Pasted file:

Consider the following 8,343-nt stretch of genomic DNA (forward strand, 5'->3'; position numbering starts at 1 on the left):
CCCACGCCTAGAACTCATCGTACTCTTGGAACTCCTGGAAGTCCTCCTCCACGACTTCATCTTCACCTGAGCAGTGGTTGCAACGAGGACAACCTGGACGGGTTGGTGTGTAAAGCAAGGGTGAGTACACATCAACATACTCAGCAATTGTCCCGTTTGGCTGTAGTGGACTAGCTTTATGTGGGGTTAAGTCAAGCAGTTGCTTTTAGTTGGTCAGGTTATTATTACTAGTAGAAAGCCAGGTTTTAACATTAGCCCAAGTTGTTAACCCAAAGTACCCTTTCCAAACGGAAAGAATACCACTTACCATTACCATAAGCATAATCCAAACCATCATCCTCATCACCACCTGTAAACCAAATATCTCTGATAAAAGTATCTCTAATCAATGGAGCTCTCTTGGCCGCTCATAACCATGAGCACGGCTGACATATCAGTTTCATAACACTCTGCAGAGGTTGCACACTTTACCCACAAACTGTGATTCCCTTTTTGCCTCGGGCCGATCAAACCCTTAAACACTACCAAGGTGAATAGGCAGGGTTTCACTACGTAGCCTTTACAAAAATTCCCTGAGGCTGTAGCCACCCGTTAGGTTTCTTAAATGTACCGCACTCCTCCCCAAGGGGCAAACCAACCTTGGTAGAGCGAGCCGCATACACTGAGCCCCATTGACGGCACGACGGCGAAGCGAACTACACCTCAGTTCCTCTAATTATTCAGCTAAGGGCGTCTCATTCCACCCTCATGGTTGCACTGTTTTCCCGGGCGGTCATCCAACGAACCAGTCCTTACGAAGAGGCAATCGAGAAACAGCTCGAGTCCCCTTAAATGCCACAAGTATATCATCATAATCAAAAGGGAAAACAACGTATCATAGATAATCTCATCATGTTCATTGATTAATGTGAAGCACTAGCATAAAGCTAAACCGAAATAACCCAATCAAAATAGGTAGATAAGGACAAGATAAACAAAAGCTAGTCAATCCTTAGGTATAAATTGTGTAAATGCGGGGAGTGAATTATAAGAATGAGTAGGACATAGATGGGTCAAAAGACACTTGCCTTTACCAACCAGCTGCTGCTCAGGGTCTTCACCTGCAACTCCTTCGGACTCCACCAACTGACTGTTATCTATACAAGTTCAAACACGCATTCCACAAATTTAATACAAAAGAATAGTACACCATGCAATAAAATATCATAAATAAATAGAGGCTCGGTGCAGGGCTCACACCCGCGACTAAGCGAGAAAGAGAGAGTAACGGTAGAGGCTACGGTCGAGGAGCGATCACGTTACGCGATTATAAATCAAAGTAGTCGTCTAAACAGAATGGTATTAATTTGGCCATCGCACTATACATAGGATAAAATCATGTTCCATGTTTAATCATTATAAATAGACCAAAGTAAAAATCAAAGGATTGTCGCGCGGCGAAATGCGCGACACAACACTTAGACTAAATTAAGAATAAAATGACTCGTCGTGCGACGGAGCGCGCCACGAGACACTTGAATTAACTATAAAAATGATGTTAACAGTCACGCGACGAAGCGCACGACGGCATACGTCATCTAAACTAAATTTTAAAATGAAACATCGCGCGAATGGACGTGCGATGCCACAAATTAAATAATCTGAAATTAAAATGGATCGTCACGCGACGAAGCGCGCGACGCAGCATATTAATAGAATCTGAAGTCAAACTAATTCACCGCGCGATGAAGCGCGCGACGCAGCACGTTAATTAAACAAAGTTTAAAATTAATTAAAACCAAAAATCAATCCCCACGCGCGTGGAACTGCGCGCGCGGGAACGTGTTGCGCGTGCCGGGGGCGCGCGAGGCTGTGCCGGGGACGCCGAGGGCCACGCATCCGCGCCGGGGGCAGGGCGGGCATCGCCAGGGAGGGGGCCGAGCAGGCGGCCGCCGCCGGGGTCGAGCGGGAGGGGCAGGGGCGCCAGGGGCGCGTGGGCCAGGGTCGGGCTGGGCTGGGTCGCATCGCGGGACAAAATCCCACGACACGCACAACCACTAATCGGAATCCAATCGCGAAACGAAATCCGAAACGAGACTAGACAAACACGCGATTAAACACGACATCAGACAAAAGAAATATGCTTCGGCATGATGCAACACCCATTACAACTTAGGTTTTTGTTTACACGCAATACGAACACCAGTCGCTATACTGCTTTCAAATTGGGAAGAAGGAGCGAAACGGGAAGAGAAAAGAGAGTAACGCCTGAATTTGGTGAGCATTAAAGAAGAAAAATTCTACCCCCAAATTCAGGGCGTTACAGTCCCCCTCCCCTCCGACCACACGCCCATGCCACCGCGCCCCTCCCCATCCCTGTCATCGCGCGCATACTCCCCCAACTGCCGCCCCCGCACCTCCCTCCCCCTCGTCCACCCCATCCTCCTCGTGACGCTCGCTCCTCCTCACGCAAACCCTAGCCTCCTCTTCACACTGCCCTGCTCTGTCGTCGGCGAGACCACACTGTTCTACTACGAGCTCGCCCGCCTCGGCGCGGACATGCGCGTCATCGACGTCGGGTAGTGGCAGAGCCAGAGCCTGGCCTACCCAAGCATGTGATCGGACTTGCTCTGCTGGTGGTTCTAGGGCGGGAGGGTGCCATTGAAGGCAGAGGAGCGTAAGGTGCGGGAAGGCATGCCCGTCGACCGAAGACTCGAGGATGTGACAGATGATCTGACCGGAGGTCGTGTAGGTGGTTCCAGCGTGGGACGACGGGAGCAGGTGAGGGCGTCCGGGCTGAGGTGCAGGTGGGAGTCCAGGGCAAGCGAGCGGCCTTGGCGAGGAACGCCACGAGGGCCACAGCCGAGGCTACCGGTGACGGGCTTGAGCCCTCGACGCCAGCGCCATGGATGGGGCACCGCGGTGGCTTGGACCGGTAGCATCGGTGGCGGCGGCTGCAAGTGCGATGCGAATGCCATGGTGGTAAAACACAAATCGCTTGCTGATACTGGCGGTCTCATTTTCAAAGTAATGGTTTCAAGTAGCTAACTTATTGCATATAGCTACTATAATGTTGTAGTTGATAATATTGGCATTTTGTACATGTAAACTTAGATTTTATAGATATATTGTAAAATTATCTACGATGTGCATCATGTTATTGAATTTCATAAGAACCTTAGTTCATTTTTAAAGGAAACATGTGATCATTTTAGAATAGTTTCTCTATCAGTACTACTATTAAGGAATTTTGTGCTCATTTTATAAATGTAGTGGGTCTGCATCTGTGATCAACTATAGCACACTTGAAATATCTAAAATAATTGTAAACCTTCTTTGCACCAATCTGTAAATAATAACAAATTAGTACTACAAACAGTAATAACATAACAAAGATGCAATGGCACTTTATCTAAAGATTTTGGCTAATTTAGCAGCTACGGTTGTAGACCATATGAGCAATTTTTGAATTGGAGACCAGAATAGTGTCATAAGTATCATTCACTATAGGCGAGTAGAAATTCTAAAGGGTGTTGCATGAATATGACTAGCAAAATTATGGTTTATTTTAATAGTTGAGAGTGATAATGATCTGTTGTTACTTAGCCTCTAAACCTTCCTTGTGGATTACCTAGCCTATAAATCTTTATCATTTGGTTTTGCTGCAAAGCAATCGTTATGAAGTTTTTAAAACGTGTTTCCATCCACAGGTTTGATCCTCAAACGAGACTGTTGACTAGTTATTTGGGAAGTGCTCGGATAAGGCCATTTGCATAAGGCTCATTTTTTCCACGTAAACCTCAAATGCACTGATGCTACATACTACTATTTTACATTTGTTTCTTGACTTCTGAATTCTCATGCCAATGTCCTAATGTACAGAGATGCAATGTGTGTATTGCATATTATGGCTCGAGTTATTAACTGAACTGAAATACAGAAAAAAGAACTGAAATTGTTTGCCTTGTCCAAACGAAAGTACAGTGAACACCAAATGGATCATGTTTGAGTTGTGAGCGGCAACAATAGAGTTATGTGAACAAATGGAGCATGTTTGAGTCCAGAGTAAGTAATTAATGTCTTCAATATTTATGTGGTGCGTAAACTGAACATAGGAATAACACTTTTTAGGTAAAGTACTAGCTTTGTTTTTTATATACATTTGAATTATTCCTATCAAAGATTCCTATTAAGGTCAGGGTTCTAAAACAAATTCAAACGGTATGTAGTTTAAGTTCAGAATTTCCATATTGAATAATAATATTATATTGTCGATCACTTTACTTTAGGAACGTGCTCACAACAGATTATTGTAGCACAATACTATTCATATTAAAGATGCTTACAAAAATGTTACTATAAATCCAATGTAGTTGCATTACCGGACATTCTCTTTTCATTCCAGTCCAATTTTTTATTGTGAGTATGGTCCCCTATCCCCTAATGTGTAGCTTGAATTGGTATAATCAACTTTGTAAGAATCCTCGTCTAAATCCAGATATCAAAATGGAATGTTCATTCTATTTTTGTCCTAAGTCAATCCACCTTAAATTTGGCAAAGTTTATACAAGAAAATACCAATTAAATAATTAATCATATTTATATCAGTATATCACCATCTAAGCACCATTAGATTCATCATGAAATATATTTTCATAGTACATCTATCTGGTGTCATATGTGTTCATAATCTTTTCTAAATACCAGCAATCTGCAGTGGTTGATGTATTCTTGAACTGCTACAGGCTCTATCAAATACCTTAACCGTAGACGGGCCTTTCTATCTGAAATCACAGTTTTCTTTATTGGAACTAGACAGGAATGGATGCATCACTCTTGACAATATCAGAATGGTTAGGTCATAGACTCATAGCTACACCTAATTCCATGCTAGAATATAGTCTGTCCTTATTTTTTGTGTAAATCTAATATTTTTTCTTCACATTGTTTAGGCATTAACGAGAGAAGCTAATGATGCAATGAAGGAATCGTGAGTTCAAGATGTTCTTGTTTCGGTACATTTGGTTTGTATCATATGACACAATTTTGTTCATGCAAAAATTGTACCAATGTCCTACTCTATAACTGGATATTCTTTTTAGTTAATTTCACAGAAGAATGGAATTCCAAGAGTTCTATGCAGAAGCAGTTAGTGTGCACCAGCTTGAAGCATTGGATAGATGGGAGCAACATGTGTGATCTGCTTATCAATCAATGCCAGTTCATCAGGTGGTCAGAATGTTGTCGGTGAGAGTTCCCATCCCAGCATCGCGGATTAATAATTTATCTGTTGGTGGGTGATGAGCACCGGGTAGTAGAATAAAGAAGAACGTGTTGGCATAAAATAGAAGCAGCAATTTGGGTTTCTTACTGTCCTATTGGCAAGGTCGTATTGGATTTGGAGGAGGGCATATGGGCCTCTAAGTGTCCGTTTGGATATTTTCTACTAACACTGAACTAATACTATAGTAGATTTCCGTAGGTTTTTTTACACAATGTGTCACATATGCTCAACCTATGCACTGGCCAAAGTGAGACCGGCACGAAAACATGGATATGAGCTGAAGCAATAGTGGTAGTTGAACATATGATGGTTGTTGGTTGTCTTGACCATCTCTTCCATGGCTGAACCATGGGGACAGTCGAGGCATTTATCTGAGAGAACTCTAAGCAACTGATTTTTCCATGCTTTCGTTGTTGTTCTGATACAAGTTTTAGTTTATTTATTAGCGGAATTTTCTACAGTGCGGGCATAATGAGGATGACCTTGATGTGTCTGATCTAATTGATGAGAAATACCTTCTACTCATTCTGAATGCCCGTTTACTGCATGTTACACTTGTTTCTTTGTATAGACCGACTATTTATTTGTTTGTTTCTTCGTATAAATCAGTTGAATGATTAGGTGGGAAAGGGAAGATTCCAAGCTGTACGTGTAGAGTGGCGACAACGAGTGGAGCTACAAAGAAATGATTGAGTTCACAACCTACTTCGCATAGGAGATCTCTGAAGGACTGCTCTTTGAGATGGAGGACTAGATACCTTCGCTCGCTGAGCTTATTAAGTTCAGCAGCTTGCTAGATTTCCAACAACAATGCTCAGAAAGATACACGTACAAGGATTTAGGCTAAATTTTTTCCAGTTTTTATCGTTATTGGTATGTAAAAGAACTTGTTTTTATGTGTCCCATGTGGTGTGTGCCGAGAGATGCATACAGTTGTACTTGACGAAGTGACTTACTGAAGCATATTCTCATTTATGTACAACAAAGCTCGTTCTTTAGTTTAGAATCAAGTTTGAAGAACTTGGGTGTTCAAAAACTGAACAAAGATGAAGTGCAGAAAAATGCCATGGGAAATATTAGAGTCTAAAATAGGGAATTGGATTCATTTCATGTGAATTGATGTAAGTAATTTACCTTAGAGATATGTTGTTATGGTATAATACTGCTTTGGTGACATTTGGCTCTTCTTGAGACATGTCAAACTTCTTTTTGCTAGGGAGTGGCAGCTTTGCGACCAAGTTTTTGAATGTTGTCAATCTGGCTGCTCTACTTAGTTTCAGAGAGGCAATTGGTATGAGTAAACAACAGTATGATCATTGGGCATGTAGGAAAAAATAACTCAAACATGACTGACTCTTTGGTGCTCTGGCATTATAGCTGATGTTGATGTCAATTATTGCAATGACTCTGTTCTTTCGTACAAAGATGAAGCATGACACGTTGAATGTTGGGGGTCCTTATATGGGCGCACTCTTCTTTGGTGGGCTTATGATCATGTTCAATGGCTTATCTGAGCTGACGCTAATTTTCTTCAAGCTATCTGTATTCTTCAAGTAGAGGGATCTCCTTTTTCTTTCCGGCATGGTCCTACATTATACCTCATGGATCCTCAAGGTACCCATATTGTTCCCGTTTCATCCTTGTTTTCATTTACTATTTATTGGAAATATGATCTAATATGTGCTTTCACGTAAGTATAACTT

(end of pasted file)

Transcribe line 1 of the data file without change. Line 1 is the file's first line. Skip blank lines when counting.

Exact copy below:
Consider the following 8,343-nt stretch of genomic DNA (forward strand, 5'->3'; position numbering starts at 1 on the left):